ca. 1907 Edwardian swimsuit by

Wearing the Edwardian swimsuit to the beach was an unmitigated success, but what about swimming in it?  Would it hold so much water you’d sink?  Be so cumbersome and bulky you could only stand there?  Chafe?  Would the wool keep you warmer than an ordinary swimsuit?  The answer to all those questions will be in my next post…

ca. 1907 Edwardian swimsuit by



  1. Looking forward to more details about how the suit wears! It’s great that you found an opportunity to model this outfit and test it out.


  2. Lynne says

    Love the photos! Especially the one of you cavorting on the wet sand. How often in modern dress can one carry off a really good cavort? This outfit was made for it!

    I was interested to hear that the wool was not madly keen on absorbing water, and kind of shook dry when you came out. Let’s hear it for wool. Does so much more than people expect.

  3. Beautiful photos. Beautiful setting and use of nature to feature a nature activity, swimming.

  4. Patti rudolph says

    Had no idea that you were so far away, from st louis mo usa. Love your posts and clothes. Getting ready to retire and we are american revolutionary war reenactors 1750 to 1810. learning to make our costumes with no hx of sewing or tailoring. Just love the clothes. My husband has a small business making and selling reproduction maps of the era. USA only. Love all your posts and photography. Wont be attempting gowns for a while. Wanting to go to williamsburg virginia for some of their classes. Thanks for all the beautiful photos.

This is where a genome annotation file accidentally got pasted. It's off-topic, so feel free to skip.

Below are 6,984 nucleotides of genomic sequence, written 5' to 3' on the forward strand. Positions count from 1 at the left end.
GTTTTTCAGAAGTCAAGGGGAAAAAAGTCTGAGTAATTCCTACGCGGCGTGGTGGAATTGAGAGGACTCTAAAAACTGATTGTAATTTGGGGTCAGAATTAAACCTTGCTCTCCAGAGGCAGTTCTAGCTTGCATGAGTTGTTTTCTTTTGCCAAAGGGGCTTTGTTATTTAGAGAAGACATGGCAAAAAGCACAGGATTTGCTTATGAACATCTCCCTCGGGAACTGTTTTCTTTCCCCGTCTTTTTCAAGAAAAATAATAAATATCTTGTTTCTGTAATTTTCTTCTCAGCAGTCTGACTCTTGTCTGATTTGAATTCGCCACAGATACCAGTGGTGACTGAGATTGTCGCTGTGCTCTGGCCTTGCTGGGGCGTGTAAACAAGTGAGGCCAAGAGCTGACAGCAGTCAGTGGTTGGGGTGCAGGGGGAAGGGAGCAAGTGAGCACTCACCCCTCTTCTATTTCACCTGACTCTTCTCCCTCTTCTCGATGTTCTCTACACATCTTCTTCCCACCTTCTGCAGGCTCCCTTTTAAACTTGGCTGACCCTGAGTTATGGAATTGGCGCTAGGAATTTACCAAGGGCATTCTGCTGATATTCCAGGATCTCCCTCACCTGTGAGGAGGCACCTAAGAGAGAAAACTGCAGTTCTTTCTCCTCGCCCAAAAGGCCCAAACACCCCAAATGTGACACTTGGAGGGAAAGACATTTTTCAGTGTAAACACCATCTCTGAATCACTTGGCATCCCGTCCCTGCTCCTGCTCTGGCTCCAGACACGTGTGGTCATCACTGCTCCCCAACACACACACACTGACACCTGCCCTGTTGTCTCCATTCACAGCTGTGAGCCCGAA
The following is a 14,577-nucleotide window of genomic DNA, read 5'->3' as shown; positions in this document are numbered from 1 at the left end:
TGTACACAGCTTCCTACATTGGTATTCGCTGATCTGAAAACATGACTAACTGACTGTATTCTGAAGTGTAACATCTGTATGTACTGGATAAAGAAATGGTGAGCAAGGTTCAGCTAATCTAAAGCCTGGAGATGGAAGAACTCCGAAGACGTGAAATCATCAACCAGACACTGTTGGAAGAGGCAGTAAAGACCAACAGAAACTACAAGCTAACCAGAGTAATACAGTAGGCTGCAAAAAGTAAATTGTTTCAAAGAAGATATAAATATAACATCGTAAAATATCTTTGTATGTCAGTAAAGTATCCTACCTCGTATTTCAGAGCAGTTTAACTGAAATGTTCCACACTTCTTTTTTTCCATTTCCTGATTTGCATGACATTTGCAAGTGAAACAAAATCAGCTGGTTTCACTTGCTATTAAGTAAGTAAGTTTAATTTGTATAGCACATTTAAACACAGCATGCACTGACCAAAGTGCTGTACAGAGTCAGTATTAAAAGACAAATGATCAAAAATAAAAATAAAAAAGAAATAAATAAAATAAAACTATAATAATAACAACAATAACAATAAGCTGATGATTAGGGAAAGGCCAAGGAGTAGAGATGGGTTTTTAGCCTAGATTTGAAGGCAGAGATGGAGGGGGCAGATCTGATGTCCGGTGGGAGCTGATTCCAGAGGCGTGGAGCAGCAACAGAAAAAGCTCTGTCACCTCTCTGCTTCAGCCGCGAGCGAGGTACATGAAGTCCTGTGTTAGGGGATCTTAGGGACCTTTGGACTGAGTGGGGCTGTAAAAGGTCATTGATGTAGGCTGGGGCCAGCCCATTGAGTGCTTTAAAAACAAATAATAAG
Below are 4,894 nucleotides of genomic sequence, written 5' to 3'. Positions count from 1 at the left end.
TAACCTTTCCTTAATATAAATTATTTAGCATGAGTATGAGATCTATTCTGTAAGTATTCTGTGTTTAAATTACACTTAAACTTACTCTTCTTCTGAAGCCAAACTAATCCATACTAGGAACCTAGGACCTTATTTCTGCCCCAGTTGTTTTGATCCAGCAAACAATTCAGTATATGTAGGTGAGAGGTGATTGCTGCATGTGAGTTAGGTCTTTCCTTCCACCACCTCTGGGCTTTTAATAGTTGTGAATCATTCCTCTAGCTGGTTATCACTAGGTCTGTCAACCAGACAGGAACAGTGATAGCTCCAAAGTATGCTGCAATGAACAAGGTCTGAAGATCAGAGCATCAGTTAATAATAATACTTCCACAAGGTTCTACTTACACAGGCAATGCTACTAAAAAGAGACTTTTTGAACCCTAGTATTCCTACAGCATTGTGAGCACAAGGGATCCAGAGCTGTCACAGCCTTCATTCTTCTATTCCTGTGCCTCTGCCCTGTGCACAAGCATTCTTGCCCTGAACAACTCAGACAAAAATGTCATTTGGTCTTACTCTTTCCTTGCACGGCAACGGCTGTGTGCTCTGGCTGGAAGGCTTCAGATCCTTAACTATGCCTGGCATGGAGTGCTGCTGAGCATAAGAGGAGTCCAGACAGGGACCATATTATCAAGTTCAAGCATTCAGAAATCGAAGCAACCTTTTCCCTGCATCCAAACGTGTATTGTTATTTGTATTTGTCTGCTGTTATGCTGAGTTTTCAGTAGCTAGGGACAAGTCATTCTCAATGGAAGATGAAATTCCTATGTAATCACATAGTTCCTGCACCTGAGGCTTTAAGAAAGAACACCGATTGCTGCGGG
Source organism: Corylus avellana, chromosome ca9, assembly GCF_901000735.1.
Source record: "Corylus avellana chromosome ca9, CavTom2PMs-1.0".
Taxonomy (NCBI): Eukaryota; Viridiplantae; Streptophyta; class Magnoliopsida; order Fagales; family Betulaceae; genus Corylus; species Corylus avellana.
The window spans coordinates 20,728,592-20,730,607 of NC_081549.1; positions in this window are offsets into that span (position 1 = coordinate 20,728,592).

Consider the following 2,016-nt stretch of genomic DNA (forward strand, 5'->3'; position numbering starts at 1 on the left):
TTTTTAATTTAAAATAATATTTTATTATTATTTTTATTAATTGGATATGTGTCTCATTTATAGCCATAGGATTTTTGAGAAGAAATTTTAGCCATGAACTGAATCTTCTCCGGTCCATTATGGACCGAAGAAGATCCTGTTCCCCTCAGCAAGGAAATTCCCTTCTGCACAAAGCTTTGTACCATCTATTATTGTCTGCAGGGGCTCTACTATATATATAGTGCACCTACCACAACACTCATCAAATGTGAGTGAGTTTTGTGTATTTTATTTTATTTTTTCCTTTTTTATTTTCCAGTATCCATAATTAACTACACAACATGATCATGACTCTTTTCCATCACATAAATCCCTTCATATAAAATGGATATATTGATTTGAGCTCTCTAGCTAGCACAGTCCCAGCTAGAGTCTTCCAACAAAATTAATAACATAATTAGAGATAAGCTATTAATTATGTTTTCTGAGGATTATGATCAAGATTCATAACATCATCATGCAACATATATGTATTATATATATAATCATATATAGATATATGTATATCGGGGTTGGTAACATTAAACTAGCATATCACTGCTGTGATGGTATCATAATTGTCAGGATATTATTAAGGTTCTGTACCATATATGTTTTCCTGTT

5. Lyndlenz says

    Lovely! That’s actually very fetching!
    There’s a lot of chat in Belles on Their Toes (the sequel to Cheaper by the dozen) about their swimsuits – althought it was the early 20s the girls had to wear the old fashioned swimsuits decreed by their father – but I haven’t been able to visualise exactly what they were talking about. They had two piece swimsuits (an inner and outer part) that didn’t show their knees, and when Martha wore only the under piece, she is described as svelte in a something that sounds like a woollen, long legged version of a modern one piece suit. The others are scandalized and envious. Their mother buys them all an up to date one piece suit.
    Any clues about the two piece suit? I’m guessing the girls’ ones would have had to be current in late teens New England; Mother’s diaphanous one with the long under piece could date from much earlier.

    • Lyndlenz says

      I imagine the one piece to be very like the Starlight park in the Bronx photo on your pinterest board, by the way

    • The swimsuit descriptions in Belles on Their Toes always puzzled me too. I think it’s partly because the book wasn’t written until 1950, and the authors memories aren’t perfect, and they are trying to exaggerate things to appeal to their audience. I must read it again and figure it out.

      • Lyndlenz says

        ah yes, I thought about it being written much later, but forgot the exaggeration factor!! Good point, thank you!